Object moved. Autonomous Vehicles Many people consider autonomous vehicles to be a significant part of the future of the automotive industry. As the technology for autonomous vehicles continues to develop, it may be necessary for state and municipal governments to address the potential impacts of these vehicles on the road. Sixteen states introduced legislation related to autonomous vehicles in 2015, up from 12 states in 2014, nine states and D.C. in 2013, and six states in 2012. Latest News In January 2016, U.S. Nevada was the first state to authorize the operation of autonomous vehicles in 2011. Florida’s legislation, passed in 2012, declared the legislative intent to encourage the safe development, testing and operation of motor vehicles with autonomous technology on public roads of the state and found that the state does not prohibit nor specifically regulate the testing or operation of autonomous technology in motor vehicles on public roads.
Additional Resources NCSL Resources State Resources. Autonomous Car Driving through heavy City Traffic. Autonomous Cars Influence Study. Autonomous Cars Influence Study (July 2014) Self-driving cars may not yet be on the dealer’s lot, but the market is rapidly developing into one driven by tech companies, as traditional automakers scramble to play catch-up. Google’s reveal of their self-built car rocketed their influence up 4x, while other tech players like Intel saw their own gains. Meanwhile, automotive giants like GM and Mercedes are stuck in neutral, as startups Uber and Zipcar are nipping at their heels.
Appinions’ study found Google to be the most influential company in the autonomous cars sector, a market which saw rapid fluctuations in conversation over the two month study period, steered largely by product announcements and demos. Intel claimed the number two spot in the “10 Most Influential Autonomous Cars Companies” ranking in the influence study, followed by carmakers GM, Mercedes Benz, Audi, and Nissan. Top Gear BMW that needs no driver. Potential obstacles. Potential Advantages. Major Automobile Manufacturers. Infographic. Autonomous Vehicle. Legislative and Regulatory Action. EN-V: Not your grandfather’s Chevy - Nightly. If you thought last week’s Spark EV announcement was a move toward urban density solutions, you would be correct, but Chevrolet has not finished downsizing its electric mobility offerings.
Also announced last week was the Chevrolet-badged second generation of the EN-V Concept. According to Chris Perry, vice president, global Chevrolet marketing and strategy, the bowtie insignia is significant for the EN-V – which is short for Electric Networked-Vehicle. “For 100 years, the Chevrolet brand has been focused on making advanced technology that improves customers’ lives accessible and affordable, and the Chevrolet EN-V will continue that tradition,” said Perry. “By 2030, more than 60 percent of the world’s 8 billion people will live in urban areas. The Chevrolet EN-V represents a possible solution for global customers living in markets where alternative transportation solutions are needed.” 2011-Concept-Chevrolet-EN-V-051. "Self Driving" Vehicles: Great Benefits, but Barriers to Widespread Adoption. RAND > Multimedia > "Self Driving" Vehicles: Great Benefits, but Barriers to Widespread Adoption About the Briefing Autonomous, or “self-driving” vehicle technology offers the possibility of significant benefits to social welfare—saving lives; reducing crashes; increasing mobility for the disabled; and ultimately improving land use.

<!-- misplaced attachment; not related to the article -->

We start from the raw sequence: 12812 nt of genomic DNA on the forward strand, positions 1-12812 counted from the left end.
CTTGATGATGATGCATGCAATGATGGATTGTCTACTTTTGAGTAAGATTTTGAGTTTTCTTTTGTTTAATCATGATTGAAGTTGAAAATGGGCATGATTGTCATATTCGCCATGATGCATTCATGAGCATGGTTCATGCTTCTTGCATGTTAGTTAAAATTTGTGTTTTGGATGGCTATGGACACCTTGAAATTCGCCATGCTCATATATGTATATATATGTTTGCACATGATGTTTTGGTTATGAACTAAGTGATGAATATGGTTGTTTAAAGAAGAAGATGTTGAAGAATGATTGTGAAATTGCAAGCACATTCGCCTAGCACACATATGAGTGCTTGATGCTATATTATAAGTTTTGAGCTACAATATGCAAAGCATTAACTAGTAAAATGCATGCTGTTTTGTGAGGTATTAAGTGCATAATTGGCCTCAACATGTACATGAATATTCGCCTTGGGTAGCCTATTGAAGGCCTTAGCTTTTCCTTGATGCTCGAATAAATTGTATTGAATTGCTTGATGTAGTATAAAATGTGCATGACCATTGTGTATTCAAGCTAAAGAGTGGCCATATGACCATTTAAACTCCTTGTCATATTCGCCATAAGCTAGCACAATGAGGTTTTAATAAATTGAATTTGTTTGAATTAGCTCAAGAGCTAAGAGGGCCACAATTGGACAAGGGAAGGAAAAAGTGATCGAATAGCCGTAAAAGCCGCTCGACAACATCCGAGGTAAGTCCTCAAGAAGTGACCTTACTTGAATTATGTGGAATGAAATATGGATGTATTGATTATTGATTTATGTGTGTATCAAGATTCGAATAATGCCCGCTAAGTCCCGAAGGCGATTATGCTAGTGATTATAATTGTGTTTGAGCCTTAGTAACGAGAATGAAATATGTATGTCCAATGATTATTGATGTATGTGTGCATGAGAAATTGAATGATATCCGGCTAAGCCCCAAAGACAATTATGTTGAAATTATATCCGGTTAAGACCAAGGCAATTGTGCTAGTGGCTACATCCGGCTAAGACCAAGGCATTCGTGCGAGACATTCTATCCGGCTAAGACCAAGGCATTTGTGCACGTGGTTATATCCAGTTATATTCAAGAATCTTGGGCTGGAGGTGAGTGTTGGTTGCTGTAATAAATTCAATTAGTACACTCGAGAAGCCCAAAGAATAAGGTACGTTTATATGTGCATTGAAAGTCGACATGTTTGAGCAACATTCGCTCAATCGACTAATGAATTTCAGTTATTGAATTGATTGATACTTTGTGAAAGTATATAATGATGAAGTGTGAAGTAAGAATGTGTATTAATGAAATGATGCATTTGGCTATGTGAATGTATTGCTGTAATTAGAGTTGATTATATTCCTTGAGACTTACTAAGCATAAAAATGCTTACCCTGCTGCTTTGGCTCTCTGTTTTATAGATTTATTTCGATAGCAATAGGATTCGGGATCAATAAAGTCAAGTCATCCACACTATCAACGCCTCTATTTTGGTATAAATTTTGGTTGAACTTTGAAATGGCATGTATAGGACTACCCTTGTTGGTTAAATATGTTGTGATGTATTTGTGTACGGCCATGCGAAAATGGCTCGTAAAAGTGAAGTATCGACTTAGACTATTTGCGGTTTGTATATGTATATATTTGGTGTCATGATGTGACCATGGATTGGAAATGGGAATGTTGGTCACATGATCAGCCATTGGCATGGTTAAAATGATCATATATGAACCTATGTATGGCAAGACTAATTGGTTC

Vehicular communication systems. Former GM R&D Head Predicts Driverless Cars By 2020. Looking into the tea leaves – that is, citing transportation and demographic trends – a former General Motors R&D head has said that by 2020, self-driving vehicles will be available. The 2020 vision for autonomous vehicles presented by Larry Burns at the University of Michigan Robotics Day could solve such issues as distracted driving and tailgating. It could also dovetail with calls for reliance on lighter – likely hybrid or all-electric – vehicles, and greater efficiency. A few years back, GM made the case for the Volt as a car for the future based on studies that average daily driving for three-quarters of Americans was under 40 miles per day. That, it said, was good enough to justify its “moon shot” experiment for the plug-in car. Looking ahead again, GM’s former head of R&D, according to Automotive News, told the Michigan audience about a soon-to-be world of driverless cars tracked by GPS with collision avoidance systems that are already well underway .
What do you think? Brad Ideas - Nightly. I often see the suggestion that as Robocars get better, eventually humans will be forbidden from driving, or strongly discouraged through taxes or high insurance charges. 10 Autonomous Driving Companies To Watch. Autonomous Vehicle Technology: How to Best Realize Its Social Benefits.